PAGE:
As the year comes to an end, it is interesting to think about what types of things we want to do in the coming year. New Year’s resolutions generally involve self-improvement and a commitment to do something better or different in the year to come. This column often highlights commitments that can be done by a busy lawyer who has an unpredictable schedule, but in the spirit of setting priorities for the new year I want to talk about an opportunity that requires a commitment– volunteering in Maryland’s prisons.
Maryland is lucky enough to have wonderful programs that help educate people in prison. The University of Baltimore and other colleges help students in prison receive a college degree and college courses for credit. Johns Hopkins University students have the JHU Jail Tutorial project through their Center for Social Concern, where college students help prisoners obtain a GED. The students go into the prison and help with the test and curriculum. These programs have been highlighted across the country for their ability to help people who are incarcerated increase their marketability once released with degrees and college courses and to enrich their lives while they are in their respective institutions.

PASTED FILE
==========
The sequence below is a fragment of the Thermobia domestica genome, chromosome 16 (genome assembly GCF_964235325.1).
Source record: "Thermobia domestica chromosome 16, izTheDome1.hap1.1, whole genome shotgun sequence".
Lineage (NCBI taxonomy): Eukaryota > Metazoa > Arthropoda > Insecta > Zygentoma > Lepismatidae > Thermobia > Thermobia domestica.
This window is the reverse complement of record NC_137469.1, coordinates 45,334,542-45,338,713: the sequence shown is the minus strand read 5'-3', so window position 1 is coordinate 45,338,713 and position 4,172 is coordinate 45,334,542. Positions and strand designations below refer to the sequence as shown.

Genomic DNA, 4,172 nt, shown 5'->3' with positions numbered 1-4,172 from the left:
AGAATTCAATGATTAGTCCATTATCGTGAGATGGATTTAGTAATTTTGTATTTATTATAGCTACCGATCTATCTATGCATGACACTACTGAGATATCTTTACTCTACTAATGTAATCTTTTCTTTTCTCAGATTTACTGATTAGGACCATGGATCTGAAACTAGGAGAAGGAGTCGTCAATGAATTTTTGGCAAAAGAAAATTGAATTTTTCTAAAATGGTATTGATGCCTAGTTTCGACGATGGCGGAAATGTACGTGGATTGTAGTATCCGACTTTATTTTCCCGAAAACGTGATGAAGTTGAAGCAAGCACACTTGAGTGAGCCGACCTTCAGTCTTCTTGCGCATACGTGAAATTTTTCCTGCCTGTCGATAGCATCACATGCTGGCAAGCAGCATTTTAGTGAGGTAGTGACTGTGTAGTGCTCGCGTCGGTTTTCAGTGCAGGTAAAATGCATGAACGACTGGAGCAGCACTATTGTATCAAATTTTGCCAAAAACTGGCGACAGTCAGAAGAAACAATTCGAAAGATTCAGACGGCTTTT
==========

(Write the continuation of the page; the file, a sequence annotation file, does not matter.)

Unlike other programs I highlight, these programs often require commitment. The students rely on you to be there and help them with the subjects at hand. Of course, you are a busy lawyer, but maybe you have the schedule to offer one day a week for a few months next year to help individuals in prison obtain a college degree. These programs also need financial support and publicity, so if you are at a law firm or organization that cares about these issues that is another way you can get involved.
Maybe as you are reflecting on what can make your life experience richer in 2019, you can think about taking the time to volunteer in prison. It is a wonderful opportunity to educate yourself while helping with the education of someone else.